Initial value problem

  • Thread starter kreil
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  • #1
kreil
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Rewrite the differential equation [tex]\frac{dy}{dx}=x{\sqrt{y}}[/tex] in the form y=f(x) given the initial condition f(3)=25.

I am new to integration so I am unsure about my work on this problem.

[tex]\frac{dy}{dx}=x{\sqrt{y}}[/tex]

[tex]dy=(dx)(x)(\sqrt{y})[/tex]

[tex]\frac{dy}{\sqrt{y}}=(dx)(x)[/tex]

[tex]\int{\frac{dy}{\sqrt{y}}}=\int{(x)(dx)}[/tex]

[tex]2y^{\frac{1}{2}}=\frac{1}{2}x^2+ C[/tex]

[tex]10=\frac{9}{2}+C[/tex]

[tex]C=\frac{11}{2}[/tex]

[tex]2y^{\frac{1}{2}}=\frac{1}{2}x^2+\frac{11}{2}[/tex]

[tex]y=(\frac{1}{4}x^2+\frac{11}{4})^2[/tex]

If I did it correctly, is there an easier way to do it? If I messed up, where?

Thanks
 

Answers and Replies

  • #2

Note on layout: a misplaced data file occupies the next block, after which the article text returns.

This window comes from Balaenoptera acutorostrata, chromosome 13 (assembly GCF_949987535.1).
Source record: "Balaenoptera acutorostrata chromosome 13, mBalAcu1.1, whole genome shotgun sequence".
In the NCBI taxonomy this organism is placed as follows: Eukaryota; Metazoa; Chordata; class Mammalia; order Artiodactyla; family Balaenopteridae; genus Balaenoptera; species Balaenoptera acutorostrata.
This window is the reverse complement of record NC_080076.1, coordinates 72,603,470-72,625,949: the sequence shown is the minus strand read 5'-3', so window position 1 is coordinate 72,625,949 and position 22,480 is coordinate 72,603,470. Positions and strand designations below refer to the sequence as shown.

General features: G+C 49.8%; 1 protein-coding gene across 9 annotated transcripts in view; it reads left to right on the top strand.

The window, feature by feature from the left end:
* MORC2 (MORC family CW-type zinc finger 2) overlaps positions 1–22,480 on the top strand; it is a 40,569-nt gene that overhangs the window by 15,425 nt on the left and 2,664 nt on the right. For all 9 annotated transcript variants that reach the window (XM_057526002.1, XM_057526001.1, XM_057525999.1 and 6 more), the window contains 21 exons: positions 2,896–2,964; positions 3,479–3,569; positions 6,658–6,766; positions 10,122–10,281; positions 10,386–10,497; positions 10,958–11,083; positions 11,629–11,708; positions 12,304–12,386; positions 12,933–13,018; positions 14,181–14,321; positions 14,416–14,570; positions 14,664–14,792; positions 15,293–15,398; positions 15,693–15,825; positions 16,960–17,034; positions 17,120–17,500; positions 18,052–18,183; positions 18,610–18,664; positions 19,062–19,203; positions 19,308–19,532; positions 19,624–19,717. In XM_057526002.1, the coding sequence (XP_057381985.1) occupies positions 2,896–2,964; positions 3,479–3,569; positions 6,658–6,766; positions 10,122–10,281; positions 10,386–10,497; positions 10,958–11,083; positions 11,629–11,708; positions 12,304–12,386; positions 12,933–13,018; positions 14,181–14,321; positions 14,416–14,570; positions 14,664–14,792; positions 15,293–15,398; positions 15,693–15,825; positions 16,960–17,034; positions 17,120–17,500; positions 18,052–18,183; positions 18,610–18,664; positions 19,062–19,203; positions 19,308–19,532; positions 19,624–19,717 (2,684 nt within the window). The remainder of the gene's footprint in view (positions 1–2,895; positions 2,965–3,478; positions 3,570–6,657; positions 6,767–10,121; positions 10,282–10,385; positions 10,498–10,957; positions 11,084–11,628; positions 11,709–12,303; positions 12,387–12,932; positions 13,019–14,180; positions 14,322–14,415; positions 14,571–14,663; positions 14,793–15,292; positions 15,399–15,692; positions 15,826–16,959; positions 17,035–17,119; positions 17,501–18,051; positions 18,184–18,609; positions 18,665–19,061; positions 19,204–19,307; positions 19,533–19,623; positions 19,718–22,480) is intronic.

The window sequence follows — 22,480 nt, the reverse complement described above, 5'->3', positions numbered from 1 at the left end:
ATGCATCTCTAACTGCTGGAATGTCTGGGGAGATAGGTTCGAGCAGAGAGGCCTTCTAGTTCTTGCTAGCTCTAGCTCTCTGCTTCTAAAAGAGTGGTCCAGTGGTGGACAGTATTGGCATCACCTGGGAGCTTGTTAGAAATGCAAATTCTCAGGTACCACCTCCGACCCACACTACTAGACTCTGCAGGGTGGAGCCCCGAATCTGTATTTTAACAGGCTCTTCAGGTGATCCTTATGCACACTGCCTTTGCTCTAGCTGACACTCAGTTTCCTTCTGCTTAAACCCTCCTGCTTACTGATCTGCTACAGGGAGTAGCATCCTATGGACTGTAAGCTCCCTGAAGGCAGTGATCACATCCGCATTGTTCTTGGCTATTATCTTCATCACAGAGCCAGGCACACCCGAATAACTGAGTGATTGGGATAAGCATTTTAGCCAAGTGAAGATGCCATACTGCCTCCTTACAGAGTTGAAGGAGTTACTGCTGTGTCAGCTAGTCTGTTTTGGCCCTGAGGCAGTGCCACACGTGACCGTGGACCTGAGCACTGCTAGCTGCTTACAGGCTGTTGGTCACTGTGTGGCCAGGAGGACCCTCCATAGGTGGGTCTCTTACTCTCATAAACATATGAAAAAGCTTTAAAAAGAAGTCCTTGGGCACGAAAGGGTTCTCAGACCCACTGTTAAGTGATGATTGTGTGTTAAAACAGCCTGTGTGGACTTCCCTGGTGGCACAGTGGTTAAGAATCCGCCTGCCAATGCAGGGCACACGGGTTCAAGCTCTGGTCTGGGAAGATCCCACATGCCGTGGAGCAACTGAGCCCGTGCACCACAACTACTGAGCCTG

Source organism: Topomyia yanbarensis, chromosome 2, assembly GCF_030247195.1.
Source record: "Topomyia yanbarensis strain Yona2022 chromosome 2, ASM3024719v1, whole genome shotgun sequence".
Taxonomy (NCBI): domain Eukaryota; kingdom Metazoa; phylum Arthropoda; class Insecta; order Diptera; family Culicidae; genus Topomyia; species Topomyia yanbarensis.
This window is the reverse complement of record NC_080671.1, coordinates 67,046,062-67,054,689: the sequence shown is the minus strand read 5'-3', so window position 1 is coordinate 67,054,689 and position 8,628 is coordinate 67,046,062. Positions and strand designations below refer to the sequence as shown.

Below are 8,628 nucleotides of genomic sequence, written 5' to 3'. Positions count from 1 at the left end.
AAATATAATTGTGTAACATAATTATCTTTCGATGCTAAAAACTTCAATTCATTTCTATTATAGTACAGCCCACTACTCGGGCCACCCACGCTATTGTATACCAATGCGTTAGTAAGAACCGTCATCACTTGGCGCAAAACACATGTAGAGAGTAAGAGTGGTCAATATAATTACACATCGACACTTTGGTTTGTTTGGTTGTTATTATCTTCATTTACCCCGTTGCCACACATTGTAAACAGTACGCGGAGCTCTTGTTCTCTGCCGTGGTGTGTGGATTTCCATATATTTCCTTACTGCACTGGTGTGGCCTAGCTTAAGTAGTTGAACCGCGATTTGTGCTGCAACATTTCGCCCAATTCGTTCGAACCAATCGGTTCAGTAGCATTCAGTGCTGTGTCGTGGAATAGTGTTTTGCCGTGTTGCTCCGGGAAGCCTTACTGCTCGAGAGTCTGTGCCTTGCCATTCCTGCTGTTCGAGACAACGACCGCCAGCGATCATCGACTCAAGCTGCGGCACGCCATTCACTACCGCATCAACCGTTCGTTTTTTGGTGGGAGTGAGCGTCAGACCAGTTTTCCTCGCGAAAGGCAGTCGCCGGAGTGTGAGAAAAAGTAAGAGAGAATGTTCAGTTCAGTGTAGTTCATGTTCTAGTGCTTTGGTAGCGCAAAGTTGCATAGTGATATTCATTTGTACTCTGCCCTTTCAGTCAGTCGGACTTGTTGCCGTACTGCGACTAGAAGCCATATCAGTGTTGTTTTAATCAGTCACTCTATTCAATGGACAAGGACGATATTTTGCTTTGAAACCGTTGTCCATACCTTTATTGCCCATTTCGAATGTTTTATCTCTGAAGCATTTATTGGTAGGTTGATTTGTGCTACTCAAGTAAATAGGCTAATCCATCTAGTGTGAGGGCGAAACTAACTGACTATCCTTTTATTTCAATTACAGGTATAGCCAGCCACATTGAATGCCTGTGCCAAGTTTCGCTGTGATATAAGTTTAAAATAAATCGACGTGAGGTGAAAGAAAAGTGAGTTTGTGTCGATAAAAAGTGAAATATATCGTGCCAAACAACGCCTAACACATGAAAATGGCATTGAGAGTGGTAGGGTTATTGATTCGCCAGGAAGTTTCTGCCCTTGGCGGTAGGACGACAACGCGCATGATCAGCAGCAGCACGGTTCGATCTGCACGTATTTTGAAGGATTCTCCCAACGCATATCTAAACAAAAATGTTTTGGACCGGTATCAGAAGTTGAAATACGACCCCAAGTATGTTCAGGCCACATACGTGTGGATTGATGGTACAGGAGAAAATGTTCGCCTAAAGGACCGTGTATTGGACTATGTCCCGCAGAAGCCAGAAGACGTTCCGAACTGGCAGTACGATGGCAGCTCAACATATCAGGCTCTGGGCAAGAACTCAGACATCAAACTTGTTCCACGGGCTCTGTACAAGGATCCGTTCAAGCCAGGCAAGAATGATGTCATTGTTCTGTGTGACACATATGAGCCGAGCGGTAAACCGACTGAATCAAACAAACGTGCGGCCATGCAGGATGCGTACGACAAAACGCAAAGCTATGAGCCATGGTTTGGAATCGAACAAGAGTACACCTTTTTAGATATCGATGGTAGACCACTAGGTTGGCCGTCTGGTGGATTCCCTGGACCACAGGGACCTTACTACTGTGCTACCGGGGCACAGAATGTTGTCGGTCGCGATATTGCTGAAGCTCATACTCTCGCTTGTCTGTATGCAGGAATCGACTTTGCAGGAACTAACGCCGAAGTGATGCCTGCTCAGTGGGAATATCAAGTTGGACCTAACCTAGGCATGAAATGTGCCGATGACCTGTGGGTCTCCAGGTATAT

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Looks right to me.

It doesn't seem like that much work to me.
 
  • #3
kreil
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No, it's not a lot of work, I just thought that there might be others ways to arrive at the same answer.

Thanks
 
  • #4
dextercioby
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kreil said:
No, it's not a lot of work, I just thought that there might be others ways to arrive at the same answer.
Thanks

Nope,there's no simpler way to integrate that diff.eq. than the variable separation method.
Nice work!!

Daniel.
 

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